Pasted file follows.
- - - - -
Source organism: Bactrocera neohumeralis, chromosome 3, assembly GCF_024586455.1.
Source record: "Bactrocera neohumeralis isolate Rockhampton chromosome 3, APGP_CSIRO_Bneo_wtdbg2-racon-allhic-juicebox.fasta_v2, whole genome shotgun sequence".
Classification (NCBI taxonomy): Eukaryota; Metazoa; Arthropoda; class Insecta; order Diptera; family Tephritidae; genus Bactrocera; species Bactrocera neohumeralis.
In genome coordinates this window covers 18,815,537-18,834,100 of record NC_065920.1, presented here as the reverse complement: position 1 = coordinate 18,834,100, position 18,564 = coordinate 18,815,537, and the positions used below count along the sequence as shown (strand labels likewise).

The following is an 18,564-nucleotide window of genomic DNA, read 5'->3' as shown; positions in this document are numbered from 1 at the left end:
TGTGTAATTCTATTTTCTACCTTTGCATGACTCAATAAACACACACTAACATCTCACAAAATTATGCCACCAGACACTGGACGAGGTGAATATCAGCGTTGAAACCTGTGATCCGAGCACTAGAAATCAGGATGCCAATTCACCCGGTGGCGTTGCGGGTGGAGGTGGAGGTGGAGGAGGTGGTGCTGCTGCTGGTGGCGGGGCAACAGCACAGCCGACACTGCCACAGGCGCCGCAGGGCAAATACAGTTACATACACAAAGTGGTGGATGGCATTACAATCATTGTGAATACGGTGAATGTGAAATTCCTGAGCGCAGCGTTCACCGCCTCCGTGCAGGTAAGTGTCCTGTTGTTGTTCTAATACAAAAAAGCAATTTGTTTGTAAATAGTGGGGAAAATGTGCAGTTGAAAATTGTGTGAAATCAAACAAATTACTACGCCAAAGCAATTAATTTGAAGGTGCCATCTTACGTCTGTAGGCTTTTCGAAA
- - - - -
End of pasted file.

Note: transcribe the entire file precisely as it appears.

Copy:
Source organism: Bactrocera neohumeralis, chromosome 3, assembly GCF_024586455.1.
Source record: "Bactrocera neohumeralis isolate Rockhampton chromosome 3, APGP_CSIRO_Bneo_wtdbg2-racon-allhic-juicebox.fasta_v2, whole genome shotgun sequence".
Classification (NCBI taxonomy): Eukaryota; Metazoa; Arthropoda; class Insecta; order Diptera; family Tephritidae; genus Bactrocera; species Bactrocera neohumeralis.
In genome coordinates this window covers 18,815,537-18,834,100 of record NC_065920.1, presented here as the reverse complement: position 1 = coordinate 18,834,100, position 18,564 = coordinate 18,815,537, and the positions used below count along the sequence as shown (strand labels likewise).

The following is an 18,564-nucleotide window of genomic DNA, read 5'->3' as shown; positions in this document are numbered from 1 at the left end:
TGTGTAATTCTATTTTCTACCTTTGCATGACTCAATAAACACACACTAACATCTCACAAAATTATGCCACCAGACACTGGACGAGGTGAATATCAGCGTTGAAACCTGTGATCCGAGCACTAGAAATCAGGATGCCAATTCACCCGGTGGCGTTGCGGGTGGAGGTGGAGGTGGAGGAGGTGGTGCTGCTGCTGGTGGCGGGGCAACAGCACAGCCGACACTGCCACAGGCGCCGCAGGGCAAATACAGTTACATACACAAAGTGGTGGATGGCATTACAATCATTGTGAATACGGTGAATGTGAAATTCCTGAGCGCAGCGTTCACCGCCTCCGTGCAGGTAAGTGTCCTGTTGTTGTTCTAATACAAAAAAGCAATTTGTTTGTAAATAGTGGGGAAAATGTGCAGTTGAAAATTGTGTGAAATCAAACAAATTACTACGCCAAAGCAATTAATTTGAAGGTGCCATCTTACGTCTGTAGGCTTTTCGAAA